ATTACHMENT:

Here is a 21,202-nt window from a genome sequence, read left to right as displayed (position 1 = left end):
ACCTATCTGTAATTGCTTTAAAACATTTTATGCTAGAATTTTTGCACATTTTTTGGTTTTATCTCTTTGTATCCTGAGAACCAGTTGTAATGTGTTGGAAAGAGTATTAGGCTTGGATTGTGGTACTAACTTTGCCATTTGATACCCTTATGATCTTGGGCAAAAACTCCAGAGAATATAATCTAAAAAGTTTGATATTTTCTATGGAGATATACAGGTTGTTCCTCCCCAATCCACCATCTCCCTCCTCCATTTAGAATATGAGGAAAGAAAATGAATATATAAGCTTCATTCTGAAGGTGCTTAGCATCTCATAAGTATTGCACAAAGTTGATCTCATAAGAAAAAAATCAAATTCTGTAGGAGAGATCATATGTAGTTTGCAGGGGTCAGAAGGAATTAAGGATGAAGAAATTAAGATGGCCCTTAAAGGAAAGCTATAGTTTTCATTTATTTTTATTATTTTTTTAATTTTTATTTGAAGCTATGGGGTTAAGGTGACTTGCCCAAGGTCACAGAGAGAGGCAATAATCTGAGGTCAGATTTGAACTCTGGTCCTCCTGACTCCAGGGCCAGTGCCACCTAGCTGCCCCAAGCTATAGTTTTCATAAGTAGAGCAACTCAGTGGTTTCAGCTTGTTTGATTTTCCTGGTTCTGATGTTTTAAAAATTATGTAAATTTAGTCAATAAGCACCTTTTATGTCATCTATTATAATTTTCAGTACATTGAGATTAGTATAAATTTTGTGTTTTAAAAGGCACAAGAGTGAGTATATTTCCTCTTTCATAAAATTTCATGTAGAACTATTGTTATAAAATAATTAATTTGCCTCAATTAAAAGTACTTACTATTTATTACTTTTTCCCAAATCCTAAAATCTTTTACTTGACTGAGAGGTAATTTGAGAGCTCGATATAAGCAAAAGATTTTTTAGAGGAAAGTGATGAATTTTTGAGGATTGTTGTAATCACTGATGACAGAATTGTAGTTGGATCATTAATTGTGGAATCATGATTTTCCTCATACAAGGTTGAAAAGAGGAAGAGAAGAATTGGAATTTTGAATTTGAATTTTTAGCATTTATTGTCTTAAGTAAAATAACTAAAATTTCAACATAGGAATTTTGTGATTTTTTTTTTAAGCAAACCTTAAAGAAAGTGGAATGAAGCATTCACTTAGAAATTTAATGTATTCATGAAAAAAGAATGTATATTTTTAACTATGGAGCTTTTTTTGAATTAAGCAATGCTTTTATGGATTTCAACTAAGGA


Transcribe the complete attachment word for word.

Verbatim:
Here is a 21,202-nt window from a genome sequence, read left to right as displayed (position 1 = left end):
ACCTATCTGTAATTGCTTTAAAACATTTTATGCTAGAATTTTTGCACATTTTTTGGTTTTATCTCTTTGTATCCTGAGAACCAGTTGTAATGTGTTGGAAAGAGTATTAGGCTTGGATTGTGGTACTAACTTTGCCATTTGATACCCTTATGATCTTGGGCAAAAACTCCAGAGAATATAATCTAAAAAGTTTGATATTTTCTATGGAGATATACAGGTTGTTCCTCCCCAATCCACCATCTCCCTCCTCCATTTAGAATATGAGGAAAGAAAATGAATATATAAGCTTCATTCTGAAGGTGCTTAGCATCTCATAAGTATTGCACAAAGTTGATCTCATAAGAAAAAAATCAAATTCTGTAGGAGAGATCATATGTAGTTTGCAGGGGTCAGAAGGAATTAAGGATGAAGAAATTAAGATGGCCCTTAAAGGAAAGCTATAGTTTTCATTTATTTTTATTATTTTTTTAATTTTTATTTGAAGCTATGGGGTTAAGGTGACTTGCCCAAGGTCACAGAGAGAGGCAATAATCTGAGGTCAGATTTGAACTCTGGTCCTCCTGACTCCAGGGCCAGTGCCACCTAGCTGCCCCAAGCTATAGTTTTCATAAGTAGAGCAACTCAGTGGTTTCAGCTTGTTTGATTTTCCTGGTTCTGATGTTTTAAAAATTATGTAAATTTAGTCAATAAGCACCTTTTATGTCATCTATTATAATTTTCAGTACATTGAGATTAGTATAAATTTTGTGTTTTAAAAGGCACAAGAGTGAGTATATTTCCTCTTTCATAAAATTTCATGTAGAACTATTGTTATAAAATAATTAATTTGCCTCAATTAAAAGTACTTACTATTTATTACTTTTTCCCAAATCCTAAAATCTTTTACTTGACTGAGAGGTAATTTGAGAGCTCGATATAAGCAAAAGATTTTTTAGAGGAAAGTGATGAATTTTTGAGGATTGTTGTAATCACTGATGACAGAATTGTAGTTGGATCATTAATTGTGGAATCATGATTTTCCTCATACAAGGTTGAAAAGAGGAAGAGAAGAATTGGAATTTTGAATTTGAATTTTTAGCATTTATTGTCTTAAGTAAAATAACTAAAATTTCAACATAGGAATTTTGTGATTTTTTTTTTAAGCAAACCTTAAAGAAAGTGGAATGAAGCATTCACTTAGAAATTTAATGTATTCATGAAAAAAGAATGTATATTTTTAACTATGGAGCTTTTTTTGAATTAAGCAATGCTTTTATGGATTTCAACTAAGGA